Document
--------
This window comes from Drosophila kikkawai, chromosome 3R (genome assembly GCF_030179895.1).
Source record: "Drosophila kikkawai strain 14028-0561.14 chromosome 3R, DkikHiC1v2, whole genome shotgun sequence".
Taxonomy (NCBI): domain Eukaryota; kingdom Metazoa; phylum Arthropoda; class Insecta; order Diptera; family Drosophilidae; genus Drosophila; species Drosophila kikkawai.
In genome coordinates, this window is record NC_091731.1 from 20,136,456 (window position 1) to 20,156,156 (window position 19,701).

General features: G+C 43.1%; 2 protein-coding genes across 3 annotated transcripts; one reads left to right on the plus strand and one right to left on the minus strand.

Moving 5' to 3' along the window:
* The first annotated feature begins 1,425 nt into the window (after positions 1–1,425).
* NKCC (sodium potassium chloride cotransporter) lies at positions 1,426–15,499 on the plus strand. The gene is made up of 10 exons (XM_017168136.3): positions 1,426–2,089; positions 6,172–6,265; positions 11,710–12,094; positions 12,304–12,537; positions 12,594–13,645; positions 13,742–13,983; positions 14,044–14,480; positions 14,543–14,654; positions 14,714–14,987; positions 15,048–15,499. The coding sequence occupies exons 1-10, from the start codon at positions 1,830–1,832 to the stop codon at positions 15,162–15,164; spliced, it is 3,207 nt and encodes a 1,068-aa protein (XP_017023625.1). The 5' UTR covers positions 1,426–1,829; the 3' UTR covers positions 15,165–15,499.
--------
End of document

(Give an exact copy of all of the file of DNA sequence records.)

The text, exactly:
This window comes from Drosophila kikkawai, chromosome 3R (genome assembly GCF_030179895.1).
Source record: "Drosophila kikkawai strain 14028-0561.14 chromosome 3R, DkikHiC1v2, whole genome shotgun sequence".
Taxonomy (NCBI): domain Eukaryota; kingdom Metazoa; phylum Arthropoda; class Insecta; order Diptera; family Drosophilidae; genus Drosophila; species Drosophila kikkawai.
In genome coordinates, this window is record NC_091731.1 from 20,136,456 (window position 1) to 20,156,156 (window position 19,701).

General features: G+C 43.1%; 2 protein-coding genes across 3 annotated transcripts; one reads left to right on the plus strand and one right to left on the minus strand.

Moving 5' to 3' along the window:
* The first annotated feature begins 1,425 nt into the window (after positions 1–1,425).
* NKCC (sodium potassium chloride cotransporter) lies at positions 1,426–15,499 on the plus strand. The gene is made up of 10 exons (XM_017168136.3): positions 1,426–2,089; positions 6,172–6,265; positions 11,710–12,094; positions 12,304–12,537; positions 12,594–13,645; positions 13,742–13,983; positions 14,044–14,480; positions 14,543–14,654; positions 14,714–14,987; positions 15,048–15,499. The coding sequence occupies exons 1-10, from the start codon at positions 1,830–1,832 to the stop codon at positions 15,162–15,164; spliced, it is 3,207 nt and encodes a 1,068-aa protein (XP_017023625.1). The 5' UTR covers positions 1,426–1,829; the 3' UTR covers positions 15,165–15,499.